62. In The Journal of Bioethical Inquiry, researchers wrote: ‘More education and debate is needed to disentangle in these situations which acts should be regarded as euthanasia and which should not’ (Rietjens et al 2009).

bug Rewritten: ‘More education and debate are needed to disentangle in these situations which acts should be regarded as euthanasia and which should not’.

63. In an emailer from Family Voice Australia (16 August 2018) it stated: ‘Your support and action is vital to assisting political leaders understand the wisdom needed for such important matters’ (Newington 2018).

bug Rewritten: ‘Your support and action are vital….’

64. ‘Dutton’s office have denied the arrangement would put him in breach of section 44, citing legal advice’ (Koziol 2018a).

bug Rewritten: ‘Dutton’s office(singular) has (singular) denied….’

65. In an e-Petition to the Queensland Government, it began with: ‘Queensland citizens draws to the attention of the House that section 234 of the Local Government Regulation 2012 provides that a local government may enter into a contract for goods and services without first inviting written quotes or tenders if the contract is entered into under an LGA arrangement’ (Queensland Parliament 2018a).

bug Rewritten: ‘: ‘Queensland citizens (singular) draw (singular) to the attention of the House….’

66. ‘This is the few threads that I read entirely’.[38]

bug Rewritten:These are the few threads that I read entirely’.

67. I received this emailer on 5 September 2018 with the heading, ‘Gas prices must fall if Australian manufacturing, industry and business is to survive’ (News Weekly alerts@newsweekly.com.au ).

bug Rewritten: ‘Gas prices must fall if Australian manufacturing, industry and business are to survive’.

68. In an e-petition to the Queensland Parliament, it was stated: ‘Queensland citizens draws to the attention of the House the absence of legislation allowing for hunting of feral game in Queensland’s State Forests’.[39]

bug Rewritten: ‘Queensland citizens draw to the attention of the House….’

69. This is from an e-Petition sent by email from the Queensland Government: ‘Queensland residents draws to the attention of the House the evidence that the compulsory wearing of bicycle helmets can and have saved lives’.[40]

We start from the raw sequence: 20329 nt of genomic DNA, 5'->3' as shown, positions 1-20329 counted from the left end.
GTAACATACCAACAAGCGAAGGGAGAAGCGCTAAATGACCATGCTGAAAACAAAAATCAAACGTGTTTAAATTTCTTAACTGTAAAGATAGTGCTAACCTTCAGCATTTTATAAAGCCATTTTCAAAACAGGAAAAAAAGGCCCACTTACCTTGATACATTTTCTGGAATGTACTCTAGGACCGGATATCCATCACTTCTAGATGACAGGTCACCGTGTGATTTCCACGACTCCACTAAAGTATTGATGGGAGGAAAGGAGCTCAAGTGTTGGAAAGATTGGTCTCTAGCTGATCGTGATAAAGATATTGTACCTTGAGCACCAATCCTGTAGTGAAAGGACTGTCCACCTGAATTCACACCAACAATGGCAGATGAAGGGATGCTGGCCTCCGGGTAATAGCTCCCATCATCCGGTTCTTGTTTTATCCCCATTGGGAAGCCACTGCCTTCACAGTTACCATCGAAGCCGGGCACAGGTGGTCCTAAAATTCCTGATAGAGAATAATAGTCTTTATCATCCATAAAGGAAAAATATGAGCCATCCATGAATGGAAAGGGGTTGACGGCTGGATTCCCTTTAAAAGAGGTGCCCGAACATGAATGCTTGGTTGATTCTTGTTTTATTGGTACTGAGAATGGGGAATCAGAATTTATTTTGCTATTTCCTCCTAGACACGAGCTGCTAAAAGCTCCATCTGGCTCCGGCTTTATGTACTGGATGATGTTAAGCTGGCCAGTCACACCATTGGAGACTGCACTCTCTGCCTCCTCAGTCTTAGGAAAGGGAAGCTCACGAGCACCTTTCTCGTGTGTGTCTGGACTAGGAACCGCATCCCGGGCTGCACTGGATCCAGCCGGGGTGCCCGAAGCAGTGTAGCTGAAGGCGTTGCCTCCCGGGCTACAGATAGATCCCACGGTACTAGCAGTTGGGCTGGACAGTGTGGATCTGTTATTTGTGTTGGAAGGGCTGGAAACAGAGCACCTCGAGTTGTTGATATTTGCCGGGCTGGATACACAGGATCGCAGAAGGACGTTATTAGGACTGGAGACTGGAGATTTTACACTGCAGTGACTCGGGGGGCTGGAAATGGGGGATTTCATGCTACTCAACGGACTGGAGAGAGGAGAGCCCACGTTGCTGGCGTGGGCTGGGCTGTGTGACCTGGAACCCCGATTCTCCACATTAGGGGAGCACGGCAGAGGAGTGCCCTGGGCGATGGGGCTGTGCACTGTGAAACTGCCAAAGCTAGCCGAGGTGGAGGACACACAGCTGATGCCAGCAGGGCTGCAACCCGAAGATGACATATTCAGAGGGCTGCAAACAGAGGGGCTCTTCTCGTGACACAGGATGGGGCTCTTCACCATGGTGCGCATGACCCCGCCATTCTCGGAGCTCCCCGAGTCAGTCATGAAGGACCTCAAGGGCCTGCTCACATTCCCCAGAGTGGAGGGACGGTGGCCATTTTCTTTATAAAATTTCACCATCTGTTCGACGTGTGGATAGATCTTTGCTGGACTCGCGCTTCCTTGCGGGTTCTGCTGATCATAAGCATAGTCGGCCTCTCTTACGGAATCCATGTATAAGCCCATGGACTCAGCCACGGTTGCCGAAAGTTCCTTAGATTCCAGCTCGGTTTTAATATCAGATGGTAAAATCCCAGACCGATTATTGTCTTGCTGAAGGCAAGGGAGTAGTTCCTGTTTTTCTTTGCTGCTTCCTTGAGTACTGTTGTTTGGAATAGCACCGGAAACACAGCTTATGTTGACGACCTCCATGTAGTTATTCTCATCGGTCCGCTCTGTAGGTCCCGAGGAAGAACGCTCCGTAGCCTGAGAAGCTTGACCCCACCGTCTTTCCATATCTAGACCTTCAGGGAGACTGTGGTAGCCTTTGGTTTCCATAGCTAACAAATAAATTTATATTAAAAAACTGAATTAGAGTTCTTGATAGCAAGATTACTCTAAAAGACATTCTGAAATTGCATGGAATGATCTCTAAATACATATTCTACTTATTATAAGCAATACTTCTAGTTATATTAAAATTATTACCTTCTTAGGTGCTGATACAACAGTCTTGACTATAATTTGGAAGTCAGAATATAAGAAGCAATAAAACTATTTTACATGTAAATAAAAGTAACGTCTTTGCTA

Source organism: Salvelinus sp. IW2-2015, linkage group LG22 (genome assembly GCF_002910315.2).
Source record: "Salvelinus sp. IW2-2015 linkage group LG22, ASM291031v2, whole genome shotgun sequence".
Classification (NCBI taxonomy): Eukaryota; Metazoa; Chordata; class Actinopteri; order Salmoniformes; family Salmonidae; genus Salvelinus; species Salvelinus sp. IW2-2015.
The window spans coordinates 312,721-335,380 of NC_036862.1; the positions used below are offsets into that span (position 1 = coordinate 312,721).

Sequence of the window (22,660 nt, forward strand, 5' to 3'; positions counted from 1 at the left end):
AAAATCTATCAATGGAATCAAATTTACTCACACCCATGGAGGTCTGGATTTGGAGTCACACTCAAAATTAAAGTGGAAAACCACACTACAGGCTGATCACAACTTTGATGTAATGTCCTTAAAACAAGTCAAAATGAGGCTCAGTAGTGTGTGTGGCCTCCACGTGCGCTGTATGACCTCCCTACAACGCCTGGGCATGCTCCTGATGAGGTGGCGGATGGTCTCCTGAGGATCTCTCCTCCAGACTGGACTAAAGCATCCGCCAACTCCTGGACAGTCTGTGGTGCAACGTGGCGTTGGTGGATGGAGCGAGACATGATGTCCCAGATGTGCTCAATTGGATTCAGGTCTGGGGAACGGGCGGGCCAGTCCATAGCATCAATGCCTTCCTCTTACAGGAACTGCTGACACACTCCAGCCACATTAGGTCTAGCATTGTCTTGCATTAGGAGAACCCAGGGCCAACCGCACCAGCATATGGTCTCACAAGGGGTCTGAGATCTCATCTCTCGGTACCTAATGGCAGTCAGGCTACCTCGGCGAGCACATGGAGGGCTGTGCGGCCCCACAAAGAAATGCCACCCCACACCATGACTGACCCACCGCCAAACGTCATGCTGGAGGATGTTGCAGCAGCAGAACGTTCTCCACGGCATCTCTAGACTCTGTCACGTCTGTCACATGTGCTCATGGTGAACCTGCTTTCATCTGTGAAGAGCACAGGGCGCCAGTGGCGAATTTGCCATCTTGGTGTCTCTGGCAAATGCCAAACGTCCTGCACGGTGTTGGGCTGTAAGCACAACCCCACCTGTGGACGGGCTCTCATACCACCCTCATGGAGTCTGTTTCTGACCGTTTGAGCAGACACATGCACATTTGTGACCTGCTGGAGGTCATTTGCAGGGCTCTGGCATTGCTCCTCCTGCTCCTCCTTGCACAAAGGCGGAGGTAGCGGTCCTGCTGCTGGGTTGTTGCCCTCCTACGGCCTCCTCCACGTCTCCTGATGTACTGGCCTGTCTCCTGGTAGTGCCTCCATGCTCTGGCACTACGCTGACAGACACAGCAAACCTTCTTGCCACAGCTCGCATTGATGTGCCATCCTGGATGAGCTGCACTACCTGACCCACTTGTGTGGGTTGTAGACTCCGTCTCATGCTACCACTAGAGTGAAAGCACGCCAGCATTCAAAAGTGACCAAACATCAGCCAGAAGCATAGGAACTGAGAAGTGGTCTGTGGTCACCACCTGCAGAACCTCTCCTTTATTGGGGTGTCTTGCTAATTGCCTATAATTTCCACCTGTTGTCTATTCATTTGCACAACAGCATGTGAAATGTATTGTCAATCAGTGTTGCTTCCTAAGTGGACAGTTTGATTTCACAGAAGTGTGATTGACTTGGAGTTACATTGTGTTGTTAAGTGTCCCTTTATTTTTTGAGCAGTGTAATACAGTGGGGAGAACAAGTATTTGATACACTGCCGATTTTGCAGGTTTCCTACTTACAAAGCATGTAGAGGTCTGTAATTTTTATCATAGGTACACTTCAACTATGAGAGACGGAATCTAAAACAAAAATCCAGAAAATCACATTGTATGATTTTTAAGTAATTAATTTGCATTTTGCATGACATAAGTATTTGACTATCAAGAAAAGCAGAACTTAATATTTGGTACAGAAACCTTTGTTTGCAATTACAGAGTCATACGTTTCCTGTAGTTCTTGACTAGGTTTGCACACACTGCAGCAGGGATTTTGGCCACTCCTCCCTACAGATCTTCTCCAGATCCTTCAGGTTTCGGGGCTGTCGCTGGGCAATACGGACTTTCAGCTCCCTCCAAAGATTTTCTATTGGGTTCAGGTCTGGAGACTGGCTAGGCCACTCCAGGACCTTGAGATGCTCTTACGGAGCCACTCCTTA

bug Rewritten: ‘Queensland residents draw to the attention of the House the evidence that the compulsory wearing (singular) of bicycle helmets can save (singular) and have saved (singular) lives’

70. Aaron Finch, Australia’s T20 cricket captain stated after India won the game: ‘I think there’s still a fair bit of work to do but there’s positive signs’.[41]

bug Rewritten: ‘but there are positive signs’.

71. In speaking about a school ‘Jesus ban’, a Fairfax electorate MP was reported: ‘Mr O’Brien, a practising Christian, said the crackdown was the actions of a “totalitarian, communist government“….’ (Sawyer 2017).

bug Rewritten: ‘the crackdown was the action of a “totalitarian, communist government“….’

72. This was a heading in the article, ‘Why would a loving God allow death and suffering‘, by Dr Jonathan Sarfati of Creation Ministries International: ‘Death and suffering is everywhere!’. The subject is plural, ‘death AND suffering’, because it refers to more than one. Plural subjects require a plural verb.

bug Rewritten. The heading should read, ‘Death and suffering are everywhere!’

clip_image022

(image courtesy Phillip Martin Clip Art)

D. Plural pronouns associated with singular nouns

The grammatical rule is:

The use of they and their with singular pronouns is frowned upon by many traditionalists. To be consistent, it is a good practice to try to avoid they and its variants (e.g., them, their, themselves) with previously singular nouns or pronouns.

Not consistent: Someone has to do it, and they have to do it well.

The problem is that someone is singular, but they is plural. If we change they to he or she, we get a rather clumsy sentence, even if it is technically correct.

Technically correct: Someone has to do it, and he or she has to do it well.

Replacing an inconsistent sentence with a poorly written one is a bad bargain. The better option is to rewrite.

Rewritten: Someone has to do it, and has to do it well ( (GrammarBook.com 2018. Pronouns).[42]

1. Peter Wellington MP stated,

‘But I think in 2017, people if they’re going out in public, need to have their face identifiable.

We need to be able to continue to walk down the street without fear of intimidation, without having to look over our shoulders, and look at people who have their whole face covered….

The premier says Queensland adheres to a series of national procedures and policies requiring people to show their full face when entering government buildings’ (AAP 2017).

flag Rewritten: ‘People … need to have their faces identifiable…. Requiring people to show their full faces ….’

2. Postmortem refers to ‘a medical examination of a dead person’s body in order to find out how they died’ (Collins English Dictionary 2017. s. v. postmortem).

flag Rewritten: ‘a dead person’s body in order to find out how that person died’.

3. ‘The feminist organization promotes feminism and can require their leader to be a feminist…. The school’s own website states in its mission that “every single Hawkeye learns how to build their own path and bravely go wherever it leads”’ (Estell 2017).[43]